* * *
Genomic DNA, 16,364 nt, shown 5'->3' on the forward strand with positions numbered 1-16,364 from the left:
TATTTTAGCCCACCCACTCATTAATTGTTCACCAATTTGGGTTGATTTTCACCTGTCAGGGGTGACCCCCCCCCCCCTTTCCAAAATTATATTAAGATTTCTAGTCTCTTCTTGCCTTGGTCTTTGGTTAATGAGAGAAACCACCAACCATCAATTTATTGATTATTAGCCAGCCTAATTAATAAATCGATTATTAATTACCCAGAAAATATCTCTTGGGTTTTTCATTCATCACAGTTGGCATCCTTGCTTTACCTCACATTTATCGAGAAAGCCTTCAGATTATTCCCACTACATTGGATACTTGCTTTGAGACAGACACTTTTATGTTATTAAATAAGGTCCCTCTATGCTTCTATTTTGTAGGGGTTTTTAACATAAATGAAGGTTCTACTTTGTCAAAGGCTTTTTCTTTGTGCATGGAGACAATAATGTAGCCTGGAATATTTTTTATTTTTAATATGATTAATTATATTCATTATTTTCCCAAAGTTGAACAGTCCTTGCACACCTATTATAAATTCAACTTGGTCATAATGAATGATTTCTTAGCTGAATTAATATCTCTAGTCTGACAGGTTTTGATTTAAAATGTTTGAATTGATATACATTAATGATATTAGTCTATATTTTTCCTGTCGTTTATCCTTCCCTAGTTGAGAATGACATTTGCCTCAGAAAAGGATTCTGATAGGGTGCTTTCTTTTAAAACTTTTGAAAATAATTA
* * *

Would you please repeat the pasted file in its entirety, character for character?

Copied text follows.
Genomic DNA, 16,364 nt, shown 5'->3' on the forward strand with positions numbered 1-16,364 from the left:
TATTTTAGCCCACCCACTCATTAATTGTTCACCAATTTGGGTTGATTTTCACCTGTCAGGGGTGACCCCCCCCCCCCTTTCCAAAATTATATTAAGATTTCTAGTCTCTTCTTGCCTTGGTCTTTGGTTAATGAGAGAAACCACCAACCATCAATTTATTGATTATTAGCCAGCCTAATTAATAAATCGATTATTAATTACCCAGAAAATATCTCTTGGGTTTTTCATTCATCACAGTTGGCATCCTTGCTTTACCTCACATTTATCGAGAAAGCCTTCAGATTATTCCCACTACATTGGATACTTGCTTTGAGACAGACACTTTTATGTTATTAAATAAGGTCCCTCTATGCTTCTATTTTGTAGGGGTTTTTAACATAAATGAAGGTTCTACTTTGTCAAAGGCTTTTTCTTTGTGCATGGAGACAATAATGTAGCCTGGAATATTTTTTATTTTTAATATGATTAATTATATTCATTATTTTCCCAAAGTTGAACAGTCCTTGCACACCTATTATAAATTCAACTTGGTCATAATGAATGATTTCTTAGCTGAATTAATATCTCTAGTCTGACAGGTTTTGATTTAAAATGTTTGAATTGATATACATTAATGATATTAGTCTATATTTTTCCTGTCGTTTATCCTTCCCTAGTTGAGAATGACATTTGCCTCAGAAAAGGATTCTGATAGGGTGCTTTCTTTTAAAACTTTTGAAAATAATTA